Well-known historian visits UNH, presents research
Published: Friday, October 19, 2012
Updated: Wednesday, February 13, 2013 15:02
Widely known as one of the greatest living historians and pioneers in women’s history, Natalie Zemon Davis charmed and engaged a crowded theater of students and adults in her presentation of the 2012 Dunfey lecture, “Dealing With Strangeness: Language and Information Flow in an Early Modern Slave Society.”
Davis led a spirited discussion last night about the communication between slaves and masters in 18th century Suriname as an excerpt from one of her current research projects. As both a scholar and a teacher, she has devoted much of her efforts into learning about those who live on the margins of society.
The idea for her current topic of exploration developed while conducting research for a book originally about three European women on the margins, she said. Her research led her to study the area of Suriname, where she decided to instead give a voice to the indigenous women and slave informants.
“I’m going to try to write things from another vantage point,” Davis said, resolving to tell the story from the perspective of the African people and their masters.
According to UNH professor of history Jeffry Diefendorf, Davis’s work is a “braided history” because she has created “meaningful shapes from faint and loose strands that are too often overlooked by historians.”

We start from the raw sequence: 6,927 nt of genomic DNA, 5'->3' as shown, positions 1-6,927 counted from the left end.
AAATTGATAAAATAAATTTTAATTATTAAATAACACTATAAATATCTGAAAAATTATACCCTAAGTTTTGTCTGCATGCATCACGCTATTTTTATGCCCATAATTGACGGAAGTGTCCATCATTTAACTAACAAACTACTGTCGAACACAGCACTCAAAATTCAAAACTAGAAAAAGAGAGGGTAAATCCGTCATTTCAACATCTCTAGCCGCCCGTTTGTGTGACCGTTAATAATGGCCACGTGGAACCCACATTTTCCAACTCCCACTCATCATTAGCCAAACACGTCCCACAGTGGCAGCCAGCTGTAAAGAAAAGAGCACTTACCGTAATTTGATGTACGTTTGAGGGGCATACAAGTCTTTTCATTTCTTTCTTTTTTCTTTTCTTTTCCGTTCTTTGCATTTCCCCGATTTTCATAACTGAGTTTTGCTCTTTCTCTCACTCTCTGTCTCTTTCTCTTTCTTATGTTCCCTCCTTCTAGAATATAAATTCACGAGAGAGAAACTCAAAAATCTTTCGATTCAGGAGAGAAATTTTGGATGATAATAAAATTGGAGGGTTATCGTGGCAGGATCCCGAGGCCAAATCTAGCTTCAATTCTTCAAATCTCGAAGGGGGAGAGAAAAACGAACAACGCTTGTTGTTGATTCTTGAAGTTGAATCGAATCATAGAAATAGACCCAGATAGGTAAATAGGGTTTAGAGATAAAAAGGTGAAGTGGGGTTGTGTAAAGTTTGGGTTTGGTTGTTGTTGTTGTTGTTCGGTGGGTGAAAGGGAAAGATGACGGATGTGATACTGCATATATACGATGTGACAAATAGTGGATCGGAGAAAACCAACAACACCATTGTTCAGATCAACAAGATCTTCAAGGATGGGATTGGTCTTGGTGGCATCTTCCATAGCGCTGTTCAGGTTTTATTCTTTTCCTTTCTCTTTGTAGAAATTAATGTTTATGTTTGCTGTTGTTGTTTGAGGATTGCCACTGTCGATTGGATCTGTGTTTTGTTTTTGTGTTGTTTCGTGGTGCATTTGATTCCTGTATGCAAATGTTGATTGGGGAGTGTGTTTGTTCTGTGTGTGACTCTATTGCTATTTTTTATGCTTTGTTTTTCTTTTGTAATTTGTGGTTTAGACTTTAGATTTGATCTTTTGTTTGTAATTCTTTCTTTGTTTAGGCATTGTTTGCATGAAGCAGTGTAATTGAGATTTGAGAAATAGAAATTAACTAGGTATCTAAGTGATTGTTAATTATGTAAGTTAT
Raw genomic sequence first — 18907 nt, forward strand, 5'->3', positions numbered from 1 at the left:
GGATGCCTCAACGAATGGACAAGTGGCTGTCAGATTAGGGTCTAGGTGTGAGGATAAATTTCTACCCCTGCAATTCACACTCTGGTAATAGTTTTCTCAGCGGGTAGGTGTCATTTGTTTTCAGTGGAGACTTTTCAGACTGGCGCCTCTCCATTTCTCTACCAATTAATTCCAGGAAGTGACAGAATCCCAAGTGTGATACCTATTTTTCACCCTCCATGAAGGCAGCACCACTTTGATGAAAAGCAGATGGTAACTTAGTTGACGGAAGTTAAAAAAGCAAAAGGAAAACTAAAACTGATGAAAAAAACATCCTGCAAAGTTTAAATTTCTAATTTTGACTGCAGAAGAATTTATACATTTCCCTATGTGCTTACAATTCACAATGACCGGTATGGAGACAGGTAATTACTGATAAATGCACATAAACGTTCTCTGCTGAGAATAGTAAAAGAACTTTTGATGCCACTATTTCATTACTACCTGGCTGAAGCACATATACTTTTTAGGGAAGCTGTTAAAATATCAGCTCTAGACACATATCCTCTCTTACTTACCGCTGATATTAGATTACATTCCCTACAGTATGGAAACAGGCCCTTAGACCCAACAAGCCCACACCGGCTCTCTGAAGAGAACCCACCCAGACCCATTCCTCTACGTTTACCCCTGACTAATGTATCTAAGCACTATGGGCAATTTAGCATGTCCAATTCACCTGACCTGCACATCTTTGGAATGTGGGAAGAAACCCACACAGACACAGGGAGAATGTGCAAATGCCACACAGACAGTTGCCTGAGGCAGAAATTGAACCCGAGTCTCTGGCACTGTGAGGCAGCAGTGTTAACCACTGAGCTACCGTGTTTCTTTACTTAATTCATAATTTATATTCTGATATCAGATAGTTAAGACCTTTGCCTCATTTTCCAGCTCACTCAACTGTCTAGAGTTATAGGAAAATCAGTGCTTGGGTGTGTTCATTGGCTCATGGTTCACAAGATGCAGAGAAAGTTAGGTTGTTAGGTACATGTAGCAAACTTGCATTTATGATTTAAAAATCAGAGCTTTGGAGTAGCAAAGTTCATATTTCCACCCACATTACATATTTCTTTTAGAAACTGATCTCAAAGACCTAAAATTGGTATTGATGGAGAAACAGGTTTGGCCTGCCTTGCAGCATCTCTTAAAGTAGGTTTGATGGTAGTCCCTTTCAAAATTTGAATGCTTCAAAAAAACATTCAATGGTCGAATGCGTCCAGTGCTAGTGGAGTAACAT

Davis, a professor of history at the University of Toronto, once described her research as “looking for what’s hidden in the cracks of the intellectual landscape.”
Davis was elected as the second woman president of the American Historical Association and, most recently, appointed as a Companion to the Order of Canada. Through these ventures, her passion has stretched her career far beyond the role of a traditional educator.
Throughout her still-thriving career, Davis has written a number of books and has produced 175 articles in scholarly journals.
She has “really pioneered how we write the history of people who didn’t leave behind written records,” said Eliga Gould, chairman of the History Department and professor of history at UNH.
Among many other awards and acknowledgements, Davis was awarded the Holberg International Memorial Prize for her creativity, interdisciplinary nature of her research, and ability to inspire young historians.
According to Gould, Davis’s visit did just that.
“I think it’s wonderful for students to hear someone of this caliber and someone who is this active,” he said.
The famed historian synchronized her lecture with a set of key terms in the Creole language created by the Suriname slaves. She journeyed through a timeline of interactions between slaves and their managers.
According to Davis, the Creole language books and dictionaries are all filling a wide cultural gap for historians because slave collaborators can influence the content of what they pass on to future generations.
By analyzing the language interactions, research is “giving voice to human understanding (and therefore) can contribute to the cause of human solidarity,” Davis said.